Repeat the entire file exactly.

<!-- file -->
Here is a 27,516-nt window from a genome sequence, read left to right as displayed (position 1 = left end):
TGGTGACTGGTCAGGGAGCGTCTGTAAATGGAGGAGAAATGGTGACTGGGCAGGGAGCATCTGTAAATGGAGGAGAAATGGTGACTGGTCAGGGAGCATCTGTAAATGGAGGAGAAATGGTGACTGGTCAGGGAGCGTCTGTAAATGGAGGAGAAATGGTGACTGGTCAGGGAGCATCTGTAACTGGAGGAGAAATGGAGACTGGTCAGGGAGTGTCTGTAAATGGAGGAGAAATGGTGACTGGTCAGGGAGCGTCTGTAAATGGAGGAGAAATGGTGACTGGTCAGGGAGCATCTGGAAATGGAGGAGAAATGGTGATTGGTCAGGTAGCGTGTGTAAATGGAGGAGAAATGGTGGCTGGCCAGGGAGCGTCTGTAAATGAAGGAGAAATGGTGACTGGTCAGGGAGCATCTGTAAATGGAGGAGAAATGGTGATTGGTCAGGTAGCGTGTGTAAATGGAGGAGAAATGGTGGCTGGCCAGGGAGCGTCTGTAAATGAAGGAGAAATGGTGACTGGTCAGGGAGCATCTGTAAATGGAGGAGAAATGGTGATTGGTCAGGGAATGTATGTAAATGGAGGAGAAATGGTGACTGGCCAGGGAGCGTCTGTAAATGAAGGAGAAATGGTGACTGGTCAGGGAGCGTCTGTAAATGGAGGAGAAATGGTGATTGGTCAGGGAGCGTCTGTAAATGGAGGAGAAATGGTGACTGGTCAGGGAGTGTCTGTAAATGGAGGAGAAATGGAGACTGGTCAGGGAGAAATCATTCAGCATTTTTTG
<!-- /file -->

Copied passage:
Here is a 27,516-nt window from a genome sequence, read left to right as displayed (position 1 = left end):
TGGTGACTGGTCAGGGAGCGTCTGTAAATGGAGGAGAAATGGTGACTGGGCAGGGAGCATCTGTAAATGGAGGAGAAATGGTGACTGGTCAGGGAGCATCTGTAAATGGAGGAGAAATGGTGACTGGTCAGGGAGCGTCTGTAAATGGAGGAGAAATGGTGACTGGTCAGGGAGCATCTGTAACTGGAGGAGAAATGGAGACTGGTCAGGGAGTGTCTGTAAATGGAGGAGAAATGGTGACTGGTCAGGGAGCGTCTGTAAATGGAGGAGAAATGGTGACTGGTCAGGGAGCATCTGGAAATGGAGGAGAAATGGTGATTGGTCAGGTAGCGTGTGTAAATGGAGGAGAAATGGTGGCTGGCCAGGGAGCGTCTGTAAATGAAGGAGAAATGGTGACTGGTCAGGGAGCATCTGTAAATGGAGGAGAAATGGTGATTGGTCAGGTAGCGTGTGTAAATGGAGGAGAAATGGTGGCTGGCCAGGGAGCGTCTGTAAATGAAGGAGAAATGGTGACTGGTCAGGGAGCATCTGTAAATGGAGGAGAAATGGTGATTGGTCAGGGAATGTATGTAAATGGAGGAGAAATGGTGACTGGCCAGGGAGCGTCTGTAAATGAAGGAGAAATGGTGACTGGTCAGGGAGCGTCTGTAAATGGAGGAGAAATGGTGATTGGTCAGGGAGCGTCTGTAAATGGAGGAGAAATGGTGACTGGTCAGGGAGTGTCTGTAAATGGAGGAGAAATGGAGACTGGTCAGGGAGAAATCATTCAGCATTTTTTG